Two laws passed in 1996, the Antiterrorism and Effective Death Penalty Act (“AEDPA”) and the Illegal Immigration Reform and Immigration Responsibility Act (“IIRIRA”), radically changed immigration law by expanding the reasons a person could be deported, by limiting the power of immigration judges to grant discretionary relief, and by limiting the power of the federal courts to review deportation decisions. For instance, under these laws, people who have committed only minor criminal offenses, such as shoplifting, can be subject to deportation. As a result, the number of removals has increased dramatically, going from 69,680 in 1996 to 409,849 in 2012. David Paterson recognized the inherent injustice of this system when, as governor of New York, he pardoned dozens of people facing deportation based on criminal convictions because, in his words, “they should be protected from inflexible and misguided immigration statutes."
In criminal law, the expectation is that the punishment should fit the crime. We expect that those with greater culpability, who do the greatest harm, will be punished with the most severe sentences and that individuals whose conduct is the most understandable will be extended greater leniency. Immigration law lacks this sort of graduated recognition of culpability and has little flexibility to extend leniency. In many cases, people who would seem to have significant factors that should weigh in their favor, such as families of U.S. citizens and long-term residents, are deportable and there is no mechanism to balance the equities involved in their cases. Many Americans, unfamiliar with the unforgiving nature of immigration law, are often shocked when they hear one of the thousands of heartbreaking stories of families torn apart by a system that does not give judges the authority to act fairly and reasonably.
This issue is compounded by the fact that nearly half of the individuals facing deportation have no access to legal assistance. In recent decades, immigration law has not only grown harsher, its legal complexity has expanded to the point where it has been described as a “labyrinth almost as impenetrable as the Internal Revenue Code.” Fully understanding its laws, policies, regulations, and precedents is beyond the ken of most lawyers, much less a layperson facing deportation. Under current immigration law there is no provision to provide legal representation to individuals who cannot afford to hire a lawyer and the patchwork of non-profit legal service organizations that offer assistance lacks the resources to meet the existing needs. Having legal representation can be the difference between staying with one’s family in the U.S. or facing banishment and separation. A study initiated by Judge Robert A. Katzmann of the U.S. Court of Appeals determined that individuals with representation have a 500 percent greater chance of receiving favorable outcomes in their cases than those without. Similarly, a project by the City Bar Justice Center, which interviewed unrepresented individuals in a New York immigration detention facility, found that 39.2 percent of those detained might have meritorious claims for relief from deportation.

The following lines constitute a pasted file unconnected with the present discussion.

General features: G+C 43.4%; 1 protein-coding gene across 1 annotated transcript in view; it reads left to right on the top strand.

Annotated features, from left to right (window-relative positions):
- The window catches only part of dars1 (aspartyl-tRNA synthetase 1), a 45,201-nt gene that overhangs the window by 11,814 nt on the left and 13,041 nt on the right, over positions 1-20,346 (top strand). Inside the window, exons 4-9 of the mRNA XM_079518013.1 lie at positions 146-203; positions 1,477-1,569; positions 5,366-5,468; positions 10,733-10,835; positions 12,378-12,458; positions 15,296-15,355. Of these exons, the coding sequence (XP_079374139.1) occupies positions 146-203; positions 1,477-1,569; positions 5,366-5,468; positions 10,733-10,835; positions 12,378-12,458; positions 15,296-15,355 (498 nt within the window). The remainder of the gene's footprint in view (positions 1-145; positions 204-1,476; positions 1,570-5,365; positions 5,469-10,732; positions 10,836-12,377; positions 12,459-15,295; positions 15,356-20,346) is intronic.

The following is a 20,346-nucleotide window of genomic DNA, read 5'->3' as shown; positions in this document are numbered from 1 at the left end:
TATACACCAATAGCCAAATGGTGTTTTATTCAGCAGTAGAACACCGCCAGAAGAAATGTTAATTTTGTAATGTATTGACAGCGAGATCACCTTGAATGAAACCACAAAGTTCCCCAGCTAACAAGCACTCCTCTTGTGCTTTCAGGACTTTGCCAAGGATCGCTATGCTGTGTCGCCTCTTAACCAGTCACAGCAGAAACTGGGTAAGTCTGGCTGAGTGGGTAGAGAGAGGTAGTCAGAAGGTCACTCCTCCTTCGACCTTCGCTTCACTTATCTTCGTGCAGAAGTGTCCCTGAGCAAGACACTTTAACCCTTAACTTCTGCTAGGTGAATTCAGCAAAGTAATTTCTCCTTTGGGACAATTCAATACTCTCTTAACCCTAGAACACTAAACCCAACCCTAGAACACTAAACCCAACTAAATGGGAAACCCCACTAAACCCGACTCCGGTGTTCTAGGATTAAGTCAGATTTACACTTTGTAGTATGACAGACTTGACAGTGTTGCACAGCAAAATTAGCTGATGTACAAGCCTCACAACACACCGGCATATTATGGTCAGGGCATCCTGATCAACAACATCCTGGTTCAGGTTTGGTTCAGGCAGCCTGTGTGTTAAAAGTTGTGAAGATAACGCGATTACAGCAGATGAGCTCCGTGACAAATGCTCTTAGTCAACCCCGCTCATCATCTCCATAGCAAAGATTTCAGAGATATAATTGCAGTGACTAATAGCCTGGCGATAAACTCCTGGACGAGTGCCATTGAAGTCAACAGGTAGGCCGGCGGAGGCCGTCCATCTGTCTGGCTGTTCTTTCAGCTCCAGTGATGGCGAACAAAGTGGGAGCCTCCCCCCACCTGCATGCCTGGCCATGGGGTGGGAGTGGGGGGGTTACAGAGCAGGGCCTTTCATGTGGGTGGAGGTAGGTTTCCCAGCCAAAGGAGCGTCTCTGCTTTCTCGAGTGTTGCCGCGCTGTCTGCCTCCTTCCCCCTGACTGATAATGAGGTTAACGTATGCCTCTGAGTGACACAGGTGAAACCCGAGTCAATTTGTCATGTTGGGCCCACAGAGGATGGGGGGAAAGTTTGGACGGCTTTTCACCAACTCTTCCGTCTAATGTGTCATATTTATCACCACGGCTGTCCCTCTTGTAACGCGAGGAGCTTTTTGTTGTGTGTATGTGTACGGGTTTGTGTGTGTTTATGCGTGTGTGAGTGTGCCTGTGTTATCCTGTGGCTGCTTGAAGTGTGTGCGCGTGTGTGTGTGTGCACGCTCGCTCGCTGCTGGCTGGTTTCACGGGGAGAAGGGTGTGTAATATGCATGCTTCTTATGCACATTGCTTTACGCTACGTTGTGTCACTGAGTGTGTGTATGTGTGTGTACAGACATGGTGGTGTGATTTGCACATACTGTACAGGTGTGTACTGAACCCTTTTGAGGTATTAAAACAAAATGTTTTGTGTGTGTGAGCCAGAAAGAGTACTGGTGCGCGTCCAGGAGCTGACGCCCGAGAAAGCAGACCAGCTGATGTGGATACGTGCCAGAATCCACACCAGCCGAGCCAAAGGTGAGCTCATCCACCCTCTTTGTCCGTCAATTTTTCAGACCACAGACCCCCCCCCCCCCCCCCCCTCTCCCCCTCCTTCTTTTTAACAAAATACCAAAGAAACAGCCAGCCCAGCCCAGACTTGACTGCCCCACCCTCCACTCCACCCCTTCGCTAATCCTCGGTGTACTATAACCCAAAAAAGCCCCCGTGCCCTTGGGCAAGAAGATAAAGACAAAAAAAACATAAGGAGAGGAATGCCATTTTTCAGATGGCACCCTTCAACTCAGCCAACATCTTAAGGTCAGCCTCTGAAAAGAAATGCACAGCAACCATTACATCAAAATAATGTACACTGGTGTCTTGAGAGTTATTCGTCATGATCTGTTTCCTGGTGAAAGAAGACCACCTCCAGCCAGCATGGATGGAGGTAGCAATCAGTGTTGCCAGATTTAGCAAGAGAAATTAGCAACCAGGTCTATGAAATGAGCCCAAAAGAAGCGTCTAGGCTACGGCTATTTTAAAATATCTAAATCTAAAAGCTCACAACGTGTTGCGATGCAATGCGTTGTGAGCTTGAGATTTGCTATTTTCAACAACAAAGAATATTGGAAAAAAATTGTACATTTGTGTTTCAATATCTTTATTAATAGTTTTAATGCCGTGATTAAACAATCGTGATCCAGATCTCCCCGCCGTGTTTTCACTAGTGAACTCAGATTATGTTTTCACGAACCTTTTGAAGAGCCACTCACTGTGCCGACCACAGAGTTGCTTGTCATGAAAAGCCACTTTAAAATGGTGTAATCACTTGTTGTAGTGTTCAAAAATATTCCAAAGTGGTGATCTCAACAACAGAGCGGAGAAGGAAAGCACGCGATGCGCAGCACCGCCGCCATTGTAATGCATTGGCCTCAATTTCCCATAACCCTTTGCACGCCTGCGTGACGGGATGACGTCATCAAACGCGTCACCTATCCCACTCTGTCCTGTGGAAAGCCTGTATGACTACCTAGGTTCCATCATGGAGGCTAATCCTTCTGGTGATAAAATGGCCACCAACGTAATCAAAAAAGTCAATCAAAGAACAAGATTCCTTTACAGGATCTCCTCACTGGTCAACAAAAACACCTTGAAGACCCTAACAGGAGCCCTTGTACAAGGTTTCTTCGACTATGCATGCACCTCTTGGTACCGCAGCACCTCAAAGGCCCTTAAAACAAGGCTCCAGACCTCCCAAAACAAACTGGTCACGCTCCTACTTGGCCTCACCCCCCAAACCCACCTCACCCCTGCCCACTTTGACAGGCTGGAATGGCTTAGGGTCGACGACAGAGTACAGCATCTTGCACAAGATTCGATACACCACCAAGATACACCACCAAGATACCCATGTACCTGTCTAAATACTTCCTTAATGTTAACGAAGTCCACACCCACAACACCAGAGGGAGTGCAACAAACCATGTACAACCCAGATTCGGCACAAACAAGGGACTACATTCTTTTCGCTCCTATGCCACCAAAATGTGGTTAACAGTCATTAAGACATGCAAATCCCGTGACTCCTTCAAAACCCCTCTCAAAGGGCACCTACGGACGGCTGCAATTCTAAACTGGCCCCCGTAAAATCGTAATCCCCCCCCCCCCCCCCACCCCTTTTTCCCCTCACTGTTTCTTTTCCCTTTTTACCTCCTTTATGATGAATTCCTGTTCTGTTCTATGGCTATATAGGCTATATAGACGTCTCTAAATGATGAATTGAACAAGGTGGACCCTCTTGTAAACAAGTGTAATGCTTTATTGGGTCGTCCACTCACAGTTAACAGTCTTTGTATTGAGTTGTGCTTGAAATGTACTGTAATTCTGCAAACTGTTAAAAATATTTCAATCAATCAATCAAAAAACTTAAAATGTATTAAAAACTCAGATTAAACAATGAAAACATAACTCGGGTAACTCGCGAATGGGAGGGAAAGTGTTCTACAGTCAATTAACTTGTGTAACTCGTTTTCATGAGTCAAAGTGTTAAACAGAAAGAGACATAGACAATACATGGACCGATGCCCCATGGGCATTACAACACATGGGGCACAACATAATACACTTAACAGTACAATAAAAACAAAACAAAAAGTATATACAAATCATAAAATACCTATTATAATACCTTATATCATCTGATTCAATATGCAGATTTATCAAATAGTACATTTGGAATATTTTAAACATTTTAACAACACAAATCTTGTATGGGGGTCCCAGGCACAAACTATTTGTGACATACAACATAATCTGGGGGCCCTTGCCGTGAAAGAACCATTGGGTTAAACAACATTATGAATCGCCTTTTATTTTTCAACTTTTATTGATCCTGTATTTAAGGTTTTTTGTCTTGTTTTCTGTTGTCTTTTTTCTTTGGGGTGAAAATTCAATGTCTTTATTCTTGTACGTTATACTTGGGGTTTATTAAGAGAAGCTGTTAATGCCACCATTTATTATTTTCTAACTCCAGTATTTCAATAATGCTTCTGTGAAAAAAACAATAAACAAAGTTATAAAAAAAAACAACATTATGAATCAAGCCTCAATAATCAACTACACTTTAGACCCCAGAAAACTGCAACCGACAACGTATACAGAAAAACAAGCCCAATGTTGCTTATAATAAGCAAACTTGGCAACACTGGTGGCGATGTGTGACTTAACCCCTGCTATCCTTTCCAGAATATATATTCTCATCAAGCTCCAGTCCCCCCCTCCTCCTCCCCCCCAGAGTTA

Prior to the passage of AEDPA and IRRIRA in 1996, it may have been realistic for an unrepresented person in immigration court to argue to an immigration judge that their position as a hard-working, tax-paying, parent of U.S. citizen children should outweigh a minor immigration violation or minor criminal offense. Now, however, such commonsense balancing of equities is not permitted and immigration cases turn on complex questions of statutory interpretation and knowledge of legal precedents inaccessible to anyone but an immigration lawyer. Between the harshness of the 1996 laws and the lack of access to legal representation, many fighting to stay with their families find that they must do so with both arms tied behind their backs. Under such a system, miscarriages of justice are systemic and inevitable, not the exception. If vigorous enforcement is going to be a continuing component of immigration policy, reform should assure that it is done in a manner that is consistent with our principles of fairness, due process, and justice.
Salyer is the staff attorney for the Arab-American Family Support Center, a non-profit social services organization located in Brooklyn. Additionally, He iis an adjunct assistant professor of sociology at Barnard College, Columbia University and a graduate student in anthropology at the City University of New York.